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List of Animals Threatened by Climate Change

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posted on Dec, 8 2009 @ 11:45 PM
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Climate change impacts all animals, but some more than others, suggests a new report issued by the Wildlife Conservation Society.
The report, "Species Feeling the Heat: Connecting Deforestation and Climate Change," was released today...


Here are just a few:

Irrawaddy dolphin, a coastal species that relies on the flow of fresh water from estuaries in Bangladesh and elsewhere in Southeast Asia. Changes in freshwater flow and salinity may have an impact on the species' long-term survival.

Hawksbill turtle, an ocean-going reptile with temperature dependent biology. Specifically, higher temperatures result in more female hatchlings, a factor that could impact the species’ long-term survival by skewing sex ratios.

news.discovery.com...




Please go and check this article out. I especially like at the end... "Aside from all of the current political disagreements on meteorological data, we can say with certainty that climate change is threatening our planet with significant losses to wildlife and wild places."

It's true. Honestly, I don't care what your views are on whether climate change is happening. I know that I personally care about these species. Maybe more than most. Maybe I'm just a crazy environmental liberal. But I've seen the studies on population decline in numerous species and it's devastating to me. I personally think that humans are responsible, somehow. Maybe for higher temperatures right now in some places. Maybe not. There are changes in salinity that are caused by changes in the human use of watersheds, I know that, and it seems to be harming many species. Not to mention the habitat destruction, poaching, domestication, introduction of invasive species... I could go on and on.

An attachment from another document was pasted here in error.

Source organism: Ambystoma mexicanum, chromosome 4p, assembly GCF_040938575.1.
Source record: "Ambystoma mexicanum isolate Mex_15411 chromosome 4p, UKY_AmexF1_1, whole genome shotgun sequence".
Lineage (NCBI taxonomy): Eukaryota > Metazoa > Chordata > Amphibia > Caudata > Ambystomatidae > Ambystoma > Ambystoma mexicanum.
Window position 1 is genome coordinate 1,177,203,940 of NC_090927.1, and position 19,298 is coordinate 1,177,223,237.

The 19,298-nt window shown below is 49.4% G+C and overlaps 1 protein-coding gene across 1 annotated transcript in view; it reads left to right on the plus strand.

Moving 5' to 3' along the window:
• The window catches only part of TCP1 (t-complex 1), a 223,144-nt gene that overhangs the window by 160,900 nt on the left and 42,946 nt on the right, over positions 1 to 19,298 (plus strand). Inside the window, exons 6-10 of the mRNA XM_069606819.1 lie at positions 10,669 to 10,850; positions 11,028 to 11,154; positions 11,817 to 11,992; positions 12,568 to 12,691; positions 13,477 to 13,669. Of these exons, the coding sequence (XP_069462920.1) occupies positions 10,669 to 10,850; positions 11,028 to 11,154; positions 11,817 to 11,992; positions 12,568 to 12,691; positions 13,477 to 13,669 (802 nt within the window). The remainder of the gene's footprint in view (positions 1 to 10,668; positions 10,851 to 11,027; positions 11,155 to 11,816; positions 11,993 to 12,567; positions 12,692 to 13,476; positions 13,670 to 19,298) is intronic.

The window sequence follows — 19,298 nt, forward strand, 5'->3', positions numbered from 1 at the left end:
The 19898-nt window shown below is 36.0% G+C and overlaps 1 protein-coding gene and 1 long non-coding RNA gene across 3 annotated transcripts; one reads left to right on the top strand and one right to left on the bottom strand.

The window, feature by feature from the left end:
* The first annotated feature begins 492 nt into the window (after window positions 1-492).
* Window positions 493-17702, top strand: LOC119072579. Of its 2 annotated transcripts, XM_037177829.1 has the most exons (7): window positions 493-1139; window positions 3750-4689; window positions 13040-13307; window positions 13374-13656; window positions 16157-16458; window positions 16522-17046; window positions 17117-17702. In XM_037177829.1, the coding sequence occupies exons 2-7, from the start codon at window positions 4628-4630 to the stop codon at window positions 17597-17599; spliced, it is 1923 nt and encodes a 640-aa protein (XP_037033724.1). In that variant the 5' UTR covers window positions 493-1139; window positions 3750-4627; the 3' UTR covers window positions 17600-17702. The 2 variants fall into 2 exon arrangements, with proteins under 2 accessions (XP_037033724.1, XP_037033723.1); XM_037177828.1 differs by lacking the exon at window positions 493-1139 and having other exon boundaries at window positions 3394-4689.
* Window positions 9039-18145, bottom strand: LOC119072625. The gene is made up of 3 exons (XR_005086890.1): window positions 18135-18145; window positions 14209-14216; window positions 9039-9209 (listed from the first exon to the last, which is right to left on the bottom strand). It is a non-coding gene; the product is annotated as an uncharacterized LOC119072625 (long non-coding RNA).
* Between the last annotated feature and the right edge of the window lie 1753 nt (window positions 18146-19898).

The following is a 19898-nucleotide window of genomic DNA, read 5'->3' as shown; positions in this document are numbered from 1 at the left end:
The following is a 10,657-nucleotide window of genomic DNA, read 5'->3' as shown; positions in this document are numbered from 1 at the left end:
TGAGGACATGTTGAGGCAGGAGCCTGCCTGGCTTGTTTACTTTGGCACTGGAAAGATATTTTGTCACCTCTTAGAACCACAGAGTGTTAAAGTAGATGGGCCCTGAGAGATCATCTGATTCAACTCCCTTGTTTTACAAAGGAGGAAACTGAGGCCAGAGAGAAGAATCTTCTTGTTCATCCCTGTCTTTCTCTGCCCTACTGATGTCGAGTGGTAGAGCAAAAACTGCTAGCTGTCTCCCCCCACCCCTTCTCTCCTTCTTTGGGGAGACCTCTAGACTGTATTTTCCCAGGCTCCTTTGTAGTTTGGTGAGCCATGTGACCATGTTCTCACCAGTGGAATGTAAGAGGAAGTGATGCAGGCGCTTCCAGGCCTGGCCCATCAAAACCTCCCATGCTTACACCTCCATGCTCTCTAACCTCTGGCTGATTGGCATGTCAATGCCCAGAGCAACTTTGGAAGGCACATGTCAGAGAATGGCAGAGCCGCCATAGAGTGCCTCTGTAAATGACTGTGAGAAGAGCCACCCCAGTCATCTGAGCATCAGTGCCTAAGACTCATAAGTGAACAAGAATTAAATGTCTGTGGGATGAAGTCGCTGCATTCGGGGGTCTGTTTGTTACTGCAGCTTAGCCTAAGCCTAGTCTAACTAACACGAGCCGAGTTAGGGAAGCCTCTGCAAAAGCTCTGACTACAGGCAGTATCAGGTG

I do expect replies saying "climate change isn't real and you're an idiot."

You know what I am? Someone concerned about the zoological diversity of our planet. Someone who knows that our consumption of resources with disregard to the other organisms on our planet is a huge problem. I only picked two marine species from this article, but please go read the full thing, it includes the Musk Ox, Flamingos, and more. Of course this is not a complete list. Also, you can download the PDF brochure directly from this link: blogs.discovery.com...

I have personally done research on, and had serious discussions regarding, the effects of climate change and human interaction on coral, the Irrawaddy Dolphin, and on some primates... of the species mentioned in that PDF. I have also looked at some issues concerning Amphibian Populations.

This list is a good thing. This conference is a good thing, even if only for standing up to the backhanded zoological slaughter going on right now in the world. I don't care if it's climate change or not. I happen to think that plays a part, but it's not the whole story. Really, I know that many populations are in decline. I have access to those studies and reports, to tracking data, and to population analysis reports.

*shrug* I hope you learned something.

[edit on 12/8/2009 by ravenshadow13]